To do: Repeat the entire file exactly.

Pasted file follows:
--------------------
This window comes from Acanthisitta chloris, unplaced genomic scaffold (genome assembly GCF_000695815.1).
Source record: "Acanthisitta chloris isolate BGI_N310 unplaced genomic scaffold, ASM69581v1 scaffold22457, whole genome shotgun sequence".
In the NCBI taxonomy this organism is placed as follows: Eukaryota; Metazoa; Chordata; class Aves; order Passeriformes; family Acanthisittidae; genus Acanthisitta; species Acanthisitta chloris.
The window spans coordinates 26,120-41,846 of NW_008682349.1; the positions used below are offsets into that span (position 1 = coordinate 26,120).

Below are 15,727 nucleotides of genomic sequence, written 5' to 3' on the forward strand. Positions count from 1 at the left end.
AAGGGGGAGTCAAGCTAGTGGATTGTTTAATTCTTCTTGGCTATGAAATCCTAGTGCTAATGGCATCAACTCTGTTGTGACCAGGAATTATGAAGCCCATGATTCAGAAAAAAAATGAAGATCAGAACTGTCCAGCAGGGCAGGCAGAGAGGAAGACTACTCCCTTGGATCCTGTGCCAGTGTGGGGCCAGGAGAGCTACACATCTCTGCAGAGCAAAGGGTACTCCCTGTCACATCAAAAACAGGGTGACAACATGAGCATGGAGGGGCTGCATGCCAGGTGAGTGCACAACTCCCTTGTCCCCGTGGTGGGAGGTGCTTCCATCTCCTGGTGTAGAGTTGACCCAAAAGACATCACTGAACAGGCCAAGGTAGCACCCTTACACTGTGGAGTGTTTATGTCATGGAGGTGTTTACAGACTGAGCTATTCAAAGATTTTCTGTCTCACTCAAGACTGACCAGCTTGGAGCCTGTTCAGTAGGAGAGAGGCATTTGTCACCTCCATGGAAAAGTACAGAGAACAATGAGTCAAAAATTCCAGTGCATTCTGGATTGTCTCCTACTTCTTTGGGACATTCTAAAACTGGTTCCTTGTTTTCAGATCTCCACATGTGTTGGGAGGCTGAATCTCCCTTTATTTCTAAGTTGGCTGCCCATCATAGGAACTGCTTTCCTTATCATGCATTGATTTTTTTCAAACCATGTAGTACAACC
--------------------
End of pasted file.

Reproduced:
This window comes from Acanthisitta chloris, unplaced genomic scaffold (genome assembly GCF_000695815.1).
Source record: "Acanthisitta chloris isolate BGI_N310 unplaced genomic scaffold, ASM69581v1 scaffold22457, whole genome shotgun sequence".
In the NCBI taxonomy this organism is placed as follows: Eukaryota; Metazoa; Chordata; class Aves; order Passeriformes; family Acanthisittidae; genus Acanthisitta; species Acanthisitta chloris.
The window spans coordinates 26,120-41,846 of NW_008682349.1; the positions used below are offsets into that span (position 1 = coordinate 26,120).

Below are 15,727 nucleotides of genomic sequence, written 5' to 3' on the forward strand. Positions count from 1 at the left end.
AAGGGGGAGTCAAGCTAGTGGATTGTTTAATTCTTCTTGGCTATGAAATCCTAGTGCTAATGGCATCAACTCTGTTGTGACCAGGAATTATGAAGCCCATGATTCAGAAAAAAAATGAAGATCAGAACTGTCCAGCAGGGCAGGCAGAGAGGAAGACTACTCCCTTGGATCCTGTGCCAGTGTGGGGCCAGGAGAGCTACACATCTCTGCAGAGCAAAGGGTACTCCCTGTCACATCAAAAACAGGGTGACAACATGAGCATGGAGGGGCTGCATGCCAGGTGAGTGCACAACTCCCTTGTCCCCGTGGTGGGAGGTGCTTCCATCTCCTGGTGTAGAGTTGACCCAAAAGACATCACTGAACAGGCCAAGGTAGCACCCTTACACTGTGGAGTGTTTATGTCATGGAGGTGTTTACAGACTGAGCTATTCAAAGATTTTCTGTCTCACTCAAGACTGACCAGCTTGGAGCCTGTTCAGTAGGAGAGAGGCATTTGTCACCTCCATGGAAAAGTACAGAGAACAATGAGTCAAAAATTCCAGTGCATTCTGGATTGTCTCCTACTTCTTTGGGACATTCTAAAACTGGTTCCTTGTTTTCAGATCTCCACATGTGTTGGGAGGCTGAATCTCCCTTTATTTCTAAGTTGGCTGCCCATCATAGGAACTGCTTTCCTTATCATGCATTGATTTTTTTCAAACCATGTAGTACAACC